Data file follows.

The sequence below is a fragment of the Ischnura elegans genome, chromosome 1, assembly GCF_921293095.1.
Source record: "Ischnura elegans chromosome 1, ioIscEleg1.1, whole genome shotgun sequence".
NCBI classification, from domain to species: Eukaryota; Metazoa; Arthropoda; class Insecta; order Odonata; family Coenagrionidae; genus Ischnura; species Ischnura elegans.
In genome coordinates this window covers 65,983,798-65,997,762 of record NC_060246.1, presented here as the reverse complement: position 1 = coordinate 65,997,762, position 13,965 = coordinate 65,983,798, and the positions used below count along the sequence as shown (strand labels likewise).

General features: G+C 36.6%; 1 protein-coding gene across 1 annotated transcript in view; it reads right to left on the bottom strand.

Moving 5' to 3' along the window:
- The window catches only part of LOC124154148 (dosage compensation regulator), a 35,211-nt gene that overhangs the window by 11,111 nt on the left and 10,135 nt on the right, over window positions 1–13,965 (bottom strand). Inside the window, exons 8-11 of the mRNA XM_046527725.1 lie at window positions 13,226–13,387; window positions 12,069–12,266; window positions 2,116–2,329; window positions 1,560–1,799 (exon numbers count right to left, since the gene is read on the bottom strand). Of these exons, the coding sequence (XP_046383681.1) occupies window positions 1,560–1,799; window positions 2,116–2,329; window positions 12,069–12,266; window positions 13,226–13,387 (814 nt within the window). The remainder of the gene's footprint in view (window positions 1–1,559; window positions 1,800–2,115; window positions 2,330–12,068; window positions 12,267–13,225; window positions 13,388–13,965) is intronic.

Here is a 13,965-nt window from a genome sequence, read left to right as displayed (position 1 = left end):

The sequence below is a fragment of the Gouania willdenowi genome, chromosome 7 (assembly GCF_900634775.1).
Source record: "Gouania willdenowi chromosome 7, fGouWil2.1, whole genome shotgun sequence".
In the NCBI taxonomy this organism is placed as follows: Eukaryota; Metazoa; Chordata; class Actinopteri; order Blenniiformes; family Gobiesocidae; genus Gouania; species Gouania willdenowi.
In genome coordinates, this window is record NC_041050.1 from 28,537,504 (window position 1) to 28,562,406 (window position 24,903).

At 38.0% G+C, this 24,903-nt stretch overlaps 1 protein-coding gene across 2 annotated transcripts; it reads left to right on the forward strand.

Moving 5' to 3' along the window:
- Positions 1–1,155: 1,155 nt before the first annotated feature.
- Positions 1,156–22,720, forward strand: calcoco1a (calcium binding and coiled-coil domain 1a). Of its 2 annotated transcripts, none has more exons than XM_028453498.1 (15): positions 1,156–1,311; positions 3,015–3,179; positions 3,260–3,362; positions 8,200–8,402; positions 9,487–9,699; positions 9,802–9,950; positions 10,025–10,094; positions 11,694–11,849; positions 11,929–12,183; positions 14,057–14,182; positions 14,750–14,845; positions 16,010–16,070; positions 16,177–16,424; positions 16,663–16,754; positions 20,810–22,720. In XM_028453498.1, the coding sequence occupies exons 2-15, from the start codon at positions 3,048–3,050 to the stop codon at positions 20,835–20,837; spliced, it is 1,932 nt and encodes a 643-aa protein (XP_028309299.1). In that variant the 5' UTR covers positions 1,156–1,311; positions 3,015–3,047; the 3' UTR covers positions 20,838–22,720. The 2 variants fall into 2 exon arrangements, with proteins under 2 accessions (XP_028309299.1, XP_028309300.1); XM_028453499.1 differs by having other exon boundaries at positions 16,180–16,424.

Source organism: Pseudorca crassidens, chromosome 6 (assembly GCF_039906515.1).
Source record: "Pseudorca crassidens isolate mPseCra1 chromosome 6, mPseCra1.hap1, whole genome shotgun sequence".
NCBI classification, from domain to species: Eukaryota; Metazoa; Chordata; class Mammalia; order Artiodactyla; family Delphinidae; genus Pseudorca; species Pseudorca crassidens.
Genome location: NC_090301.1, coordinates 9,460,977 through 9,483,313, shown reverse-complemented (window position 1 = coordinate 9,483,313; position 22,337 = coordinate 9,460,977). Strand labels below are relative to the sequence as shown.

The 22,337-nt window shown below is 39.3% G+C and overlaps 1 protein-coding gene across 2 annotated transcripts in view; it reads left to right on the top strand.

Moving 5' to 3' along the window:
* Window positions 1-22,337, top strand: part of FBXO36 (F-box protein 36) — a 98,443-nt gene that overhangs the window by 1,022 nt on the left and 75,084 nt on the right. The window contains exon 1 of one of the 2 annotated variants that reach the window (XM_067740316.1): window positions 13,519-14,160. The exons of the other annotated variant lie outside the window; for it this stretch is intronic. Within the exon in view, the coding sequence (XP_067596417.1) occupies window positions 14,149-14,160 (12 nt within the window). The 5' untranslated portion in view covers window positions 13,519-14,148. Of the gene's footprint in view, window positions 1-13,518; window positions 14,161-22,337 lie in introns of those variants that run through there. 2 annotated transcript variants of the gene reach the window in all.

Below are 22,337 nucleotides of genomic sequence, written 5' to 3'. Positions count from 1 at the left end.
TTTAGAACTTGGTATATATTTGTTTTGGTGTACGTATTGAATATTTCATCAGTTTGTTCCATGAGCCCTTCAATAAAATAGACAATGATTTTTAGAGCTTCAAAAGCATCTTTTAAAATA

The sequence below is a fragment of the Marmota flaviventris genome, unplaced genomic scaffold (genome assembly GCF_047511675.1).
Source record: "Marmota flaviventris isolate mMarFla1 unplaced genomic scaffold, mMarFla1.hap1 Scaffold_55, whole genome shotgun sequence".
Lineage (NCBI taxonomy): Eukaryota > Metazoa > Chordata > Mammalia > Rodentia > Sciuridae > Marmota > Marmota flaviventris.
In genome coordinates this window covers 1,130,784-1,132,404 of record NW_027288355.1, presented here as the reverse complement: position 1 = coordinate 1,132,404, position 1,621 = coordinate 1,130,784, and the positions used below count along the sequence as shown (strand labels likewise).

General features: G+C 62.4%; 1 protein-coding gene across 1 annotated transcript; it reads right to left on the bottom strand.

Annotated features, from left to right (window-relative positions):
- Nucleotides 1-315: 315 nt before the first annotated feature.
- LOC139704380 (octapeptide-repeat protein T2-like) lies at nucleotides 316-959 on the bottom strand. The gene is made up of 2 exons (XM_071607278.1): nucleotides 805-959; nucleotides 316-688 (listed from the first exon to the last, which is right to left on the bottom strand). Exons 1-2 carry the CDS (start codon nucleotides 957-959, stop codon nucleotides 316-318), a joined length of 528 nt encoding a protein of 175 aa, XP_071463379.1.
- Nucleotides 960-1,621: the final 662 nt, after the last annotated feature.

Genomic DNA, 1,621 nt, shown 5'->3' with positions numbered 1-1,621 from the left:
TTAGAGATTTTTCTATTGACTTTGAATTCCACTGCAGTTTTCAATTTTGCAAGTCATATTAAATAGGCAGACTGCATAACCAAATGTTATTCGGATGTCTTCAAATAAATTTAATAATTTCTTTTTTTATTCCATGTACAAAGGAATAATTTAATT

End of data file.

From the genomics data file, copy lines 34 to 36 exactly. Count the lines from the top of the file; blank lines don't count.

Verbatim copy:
- Nucleotides 960-1,621: the final 662 nt, after the last annotated feature.

Genomic DNA, 1,621 nt, shown 5'->3' with positions numbered 1-1,621 from the left:
TTAGAGATTTTTCTATTGACTTTGAATTCCACTGCAGTTTTCAATTTTGCAAGTCATATTAAATAGGCAGACTGCATAACCAAATGTTATTCGGATGTCTTCAAATAAATTTAATAATTTCTTTTTTTATTCCATGTACAAAGGAATAATTTAATT